October 9, 2012 5:38 pm
The season for colds is nearly upon us. As you bundle your child up to prevent those fall sniffles, keep in mind that their runny nose could be more than the passing cold.
"Runny, stuffy or itchy noses, sneezing, coughing, fatigue, and headaches can all be symptoms of both allergies and colds but when parents pay close attention to minor details they will be able to tell the difference," says Michelle Lierl, M.D., a pediatric allergist at Cincinnati Children's Hospital Medical Center.
"Children who have springtime or fall allergies have much more itching of their noses; they often have fits of sneezing and usually rub their noses in an upward motion. They also complain about an itchy, scratchy throat or itchy eyes, whereas with a cold, they don't," she said.
Dr. Lierl also said that nasal discharge for allergy patients is usually clear and has the consistency of watery mucus, while patients who have colds usually have yellowish mucus discharge.
You can get your child tested for allergies with a blood test called the Immunocap, or RAST, that can screen for allergy to specific foods or airborne allergens. RAST can be ordered by any doctor, but it is important that patients or their parents talk with their doctors first. Children experiencing seasonal allergy symptoms should be tested for environmental allergens present during that season and not for food allergies or allergens present during seasons when they had no symptoms. The results of the RAST test are back after three to five days, whereas allergists can do allergy skin testing in one day in the doctor's office.
If you discover that your child has allergies, try the following tips to combat symptoms:
- Windows should be kept closed during periods of very high pollen and fungal spore levels.
- Change air conditioner filters every month.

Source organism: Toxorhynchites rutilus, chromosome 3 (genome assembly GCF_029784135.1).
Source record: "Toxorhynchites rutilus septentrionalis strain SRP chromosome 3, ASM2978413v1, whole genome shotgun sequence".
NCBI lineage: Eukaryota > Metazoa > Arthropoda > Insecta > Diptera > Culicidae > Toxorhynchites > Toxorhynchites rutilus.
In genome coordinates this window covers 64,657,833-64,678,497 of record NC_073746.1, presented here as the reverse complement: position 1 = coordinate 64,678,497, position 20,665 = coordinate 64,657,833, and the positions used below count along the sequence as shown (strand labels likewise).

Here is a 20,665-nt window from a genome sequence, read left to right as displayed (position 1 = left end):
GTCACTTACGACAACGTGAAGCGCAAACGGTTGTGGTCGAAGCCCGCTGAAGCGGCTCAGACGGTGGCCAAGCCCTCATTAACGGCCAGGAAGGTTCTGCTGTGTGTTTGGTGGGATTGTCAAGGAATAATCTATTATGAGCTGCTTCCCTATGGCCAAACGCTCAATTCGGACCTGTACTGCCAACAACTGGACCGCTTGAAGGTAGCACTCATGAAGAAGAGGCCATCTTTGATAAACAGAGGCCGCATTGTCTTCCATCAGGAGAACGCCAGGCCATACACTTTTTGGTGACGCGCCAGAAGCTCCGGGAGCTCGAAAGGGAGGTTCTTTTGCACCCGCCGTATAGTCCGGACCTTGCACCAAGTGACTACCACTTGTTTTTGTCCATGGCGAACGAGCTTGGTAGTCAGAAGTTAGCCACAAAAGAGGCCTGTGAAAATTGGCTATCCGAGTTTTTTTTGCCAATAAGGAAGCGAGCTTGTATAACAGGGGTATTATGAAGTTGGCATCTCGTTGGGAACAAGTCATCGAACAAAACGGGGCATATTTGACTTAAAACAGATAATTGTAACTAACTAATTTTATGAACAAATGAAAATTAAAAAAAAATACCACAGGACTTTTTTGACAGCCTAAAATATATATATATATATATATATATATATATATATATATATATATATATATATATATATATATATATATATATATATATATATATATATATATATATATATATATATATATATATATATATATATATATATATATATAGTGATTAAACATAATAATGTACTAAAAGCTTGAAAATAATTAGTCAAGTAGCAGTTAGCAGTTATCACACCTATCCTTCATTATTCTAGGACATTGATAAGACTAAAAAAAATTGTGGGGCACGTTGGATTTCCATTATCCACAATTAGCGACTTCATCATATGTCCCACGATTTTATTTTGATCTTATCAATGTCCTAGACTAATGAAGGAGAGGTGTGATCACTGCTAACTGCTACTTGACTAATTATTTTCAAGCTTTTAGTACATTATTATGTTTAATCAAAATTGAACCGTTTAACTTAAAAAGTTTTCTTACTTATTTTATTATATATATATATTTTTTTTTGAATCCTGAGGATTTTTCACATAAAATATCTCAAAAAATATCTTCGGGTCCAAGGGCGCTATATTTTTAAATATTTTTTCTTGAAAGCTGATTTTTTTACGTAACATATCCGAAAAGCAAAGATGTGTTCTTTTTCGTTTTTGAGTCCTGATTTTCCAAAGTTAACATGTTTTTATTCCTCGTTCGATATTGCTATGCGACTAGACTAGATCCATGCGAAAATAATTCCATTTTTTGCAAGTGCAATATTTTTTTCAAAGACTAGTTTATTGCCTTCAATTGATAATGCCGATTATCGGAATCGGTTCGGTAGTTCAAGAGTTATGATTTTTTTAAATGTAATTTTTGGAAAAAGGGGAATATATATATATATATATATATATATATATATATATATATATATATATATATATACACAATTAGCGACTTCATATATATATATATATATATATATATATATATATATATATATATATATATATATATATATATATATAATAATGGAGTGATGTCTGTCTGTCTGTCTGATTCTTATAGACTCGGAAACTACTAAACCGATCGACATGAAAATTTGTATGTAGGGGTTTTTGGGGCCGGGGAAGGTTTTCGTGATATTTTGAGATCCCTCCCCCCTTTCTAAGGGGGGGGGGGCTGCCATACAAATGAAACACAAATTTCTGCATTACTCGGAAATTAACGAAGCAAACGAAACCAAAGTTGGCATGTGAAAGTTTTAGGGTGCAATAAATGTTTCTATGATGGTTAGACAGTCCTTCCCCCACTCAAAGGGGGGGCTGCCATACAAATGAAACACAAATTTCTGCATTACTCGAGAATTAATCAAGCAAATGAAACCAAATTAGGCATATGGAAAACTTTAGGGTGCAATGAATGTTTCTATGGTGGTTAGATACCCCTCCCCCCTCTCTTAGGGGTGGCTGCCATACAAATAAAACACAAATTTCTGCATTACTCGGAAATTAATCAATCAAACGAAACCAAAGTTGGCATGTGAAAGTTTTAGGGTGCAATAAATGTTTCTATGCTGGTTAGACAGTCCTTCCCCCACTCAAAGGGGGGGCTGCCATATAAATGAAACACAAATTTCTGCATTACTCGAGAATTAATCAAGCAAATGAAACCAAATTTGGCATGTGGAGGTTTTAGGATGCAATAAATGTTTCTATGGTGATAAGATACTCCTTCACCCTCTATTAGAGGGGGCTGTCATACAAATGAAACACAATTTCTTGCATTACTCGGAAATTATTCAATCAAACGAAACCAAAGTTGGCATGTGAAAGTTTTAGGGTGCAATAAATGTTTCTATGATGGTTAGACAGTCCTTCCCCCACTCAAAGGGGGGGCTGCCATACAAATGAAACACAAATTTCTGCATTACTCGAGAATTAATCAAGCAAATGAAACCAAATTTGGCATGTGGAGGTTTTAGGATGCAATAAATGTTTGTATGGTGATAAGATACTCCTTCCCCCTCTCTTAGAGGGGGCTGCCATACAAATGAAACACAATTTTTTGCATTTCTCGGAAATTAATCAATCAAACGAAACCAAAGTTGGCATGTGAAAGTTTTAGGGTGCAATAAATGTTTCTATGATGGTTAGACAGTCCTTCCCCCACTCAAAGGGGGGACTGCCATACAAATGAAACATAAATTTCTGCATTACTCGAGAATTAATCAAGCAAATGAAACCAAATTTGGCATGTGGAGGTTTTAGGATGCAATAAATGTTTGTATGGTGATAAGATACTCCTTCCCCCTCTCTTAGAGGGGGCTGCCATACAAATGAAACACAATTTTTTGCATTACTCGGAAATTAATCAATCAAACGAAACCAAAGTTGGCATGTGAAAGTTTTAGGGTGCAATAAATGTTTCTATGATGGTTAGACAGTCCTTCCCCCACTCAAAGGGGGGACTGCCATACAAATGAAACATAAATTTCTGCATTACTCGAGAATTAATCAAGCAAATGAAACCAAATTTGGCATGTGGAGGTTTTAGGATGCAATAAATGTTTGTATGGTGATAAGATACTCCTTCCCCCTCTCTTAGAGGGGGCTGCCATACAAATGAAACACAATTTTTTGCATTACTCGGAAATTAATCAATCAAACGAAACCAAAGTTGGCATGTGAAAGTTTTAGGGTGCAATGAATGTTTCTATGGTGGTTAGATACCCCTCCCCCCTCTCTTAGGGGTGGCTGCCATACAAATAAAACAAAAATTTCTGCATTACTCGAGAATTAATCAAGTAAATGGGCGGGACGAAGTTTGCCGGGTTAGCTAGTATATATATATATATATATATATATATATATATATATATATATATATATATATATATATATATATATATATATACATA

- Change children's clothing when they come inside from the outdoors. Clothes should also be washed thoroughly to rid them of all of the outdoor pollutants.
- Children should wash their face, hands and hair after being outside.
- Flush the child's eyes and nose with a non-prescription saline solution when the child has been outside to remove the pollen and fungal spores.
- Minimize early morning outdoor activity since pollen counts are higher in the morning.
- Keep vehicle windows closed while traveling with an allergic child in the car to keep allergens out.
- Most important, make sure children take their allergy medicine daily during the pollen season.
For more information about fall allergies, visit www.aaaai.org.
October 9, 2012 5:38 pm
People have changed in dramatic ways over the past five years, and businesses should take that into consideration this holiday season.
“As people’s values change, so do their shopping habits. To market effectively, businesses should be aware of how their prospective customers have changed,” says Marsha Friedman, CEO of EMSI Public Relations in Wesley Chapel, Fla.
Consumers are fussier, and while recessionary budget concerns are one reason for that, thrift is not the only value affecting consumer choices, Friedman says.
“Some stem from personal issues. Take me, for instance. As I grow older, I view many more material things as clutter. I want to get rid of the junk in my life and focus on important things,” she says.
Friedman is a baby boomer – a group that makes up 26 percent of the U.S. population.
“I’m sure I’m not the only person experiencing a change in how I view material goods, what’s ‘clutter’ and what’s meaningful,” she says.
Other changing values have arisen from global concerns, such as the world’s reliance on oil, growing environmental issues, and whether goods were manufactured here or abroad, she says.
Here are her tips for developing a new marketing approach that’s in sync with the times:
• Identify what makes your product appealing to customers’ values. If your homemade soaps are produced right here in the U.S.A., brag about it! In a recent poll, 90 percent of us rated “keeping jobs in America” as the No. 1 step the government can take to help us economically. Many shoppers have friends or family members who are unemployed or underemployed; that makes for a greater appreciation of businesses that create jobs here at home. Your “made in America” label is valuable!